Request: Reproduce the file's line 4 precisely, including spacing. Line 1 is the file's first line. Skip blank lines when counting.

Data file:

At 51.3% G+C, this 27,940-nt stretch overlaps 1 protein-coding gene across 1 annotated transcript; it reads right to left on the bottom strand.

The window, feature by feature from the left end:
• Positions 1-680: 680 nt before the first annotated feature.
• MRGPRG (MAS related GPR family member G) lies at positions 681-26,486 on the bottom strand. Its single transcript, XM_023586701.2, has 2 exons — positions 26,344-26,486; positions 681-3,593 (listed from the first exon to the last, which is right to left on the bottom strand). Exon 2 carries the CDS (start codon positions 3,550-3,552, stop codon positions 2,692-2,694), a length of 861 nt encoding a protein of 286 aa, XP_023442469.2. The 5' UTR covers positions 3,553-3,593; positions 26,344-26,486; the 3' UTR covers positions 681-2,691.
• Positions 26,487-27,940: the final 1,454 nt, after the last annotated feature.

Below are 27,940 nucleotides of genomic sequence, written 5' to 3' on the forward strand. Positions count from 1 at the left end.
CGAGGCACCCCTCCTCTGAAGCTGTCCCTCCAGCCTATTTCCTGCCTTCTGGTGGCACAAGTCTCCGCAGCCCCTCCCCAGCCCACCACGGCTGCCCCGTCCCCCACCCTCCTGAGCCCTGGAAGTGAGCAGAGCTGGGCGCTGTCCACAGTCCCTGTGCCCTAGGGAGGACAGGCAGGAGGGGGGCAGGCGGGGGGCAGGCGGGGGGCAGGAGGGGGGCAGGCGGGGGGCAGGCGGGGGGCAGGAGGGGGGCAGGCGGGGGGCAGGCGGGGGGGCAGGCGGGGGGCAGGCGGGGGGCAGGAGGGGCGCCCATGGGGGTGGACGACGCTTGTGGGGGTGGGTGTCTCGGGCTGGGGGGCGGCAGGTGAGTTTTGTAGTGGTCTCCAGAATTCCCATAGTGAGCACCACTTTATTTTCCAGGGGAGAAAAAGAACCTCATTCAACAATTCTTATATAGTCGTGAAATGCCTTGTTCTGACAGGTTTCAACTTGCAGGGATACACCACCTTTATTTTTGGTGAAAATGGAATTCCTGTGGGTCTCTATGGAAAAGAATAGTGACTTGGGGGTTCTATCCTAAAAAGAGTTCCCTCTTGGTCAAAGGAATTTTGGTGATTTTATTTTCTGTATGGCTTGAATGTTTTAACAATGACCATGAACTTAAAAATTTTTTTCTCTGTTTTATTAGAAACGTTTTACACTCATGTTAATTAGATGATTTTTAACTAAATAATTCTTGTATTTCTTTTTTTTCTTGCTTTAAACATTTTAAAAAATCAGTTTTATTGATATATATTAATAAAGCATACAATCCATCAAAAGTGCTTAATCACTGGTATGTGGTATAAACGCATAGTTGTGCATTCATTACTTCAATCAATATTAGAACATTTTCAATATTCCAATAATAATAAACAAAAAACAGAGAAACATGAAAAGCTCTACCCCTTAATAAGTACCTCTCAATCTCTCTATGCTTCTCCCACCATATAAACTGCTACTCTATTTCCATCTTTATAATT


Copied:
• MRGPRG (MAS related GPR family member G) lies at positions 681-26,486 on the bottom strand. Its single transcript, XM_023586701.2, has 2 exons — positions 26,344-26,486; positions 681-3,593 (listed from the first exon to the last, which is right to left on the bottom strand). Exon 2 carries the CDS (start codon positions 3,550-3,552, stop codon positions 2,692-2,694), a length of 861 nt encoding a protein of 286 aa, XP_023442469.2. The 5' UTR covers positions 3,553-3,593; positions 26,344-26,486; the 3' UTR covers positions 681-2,691.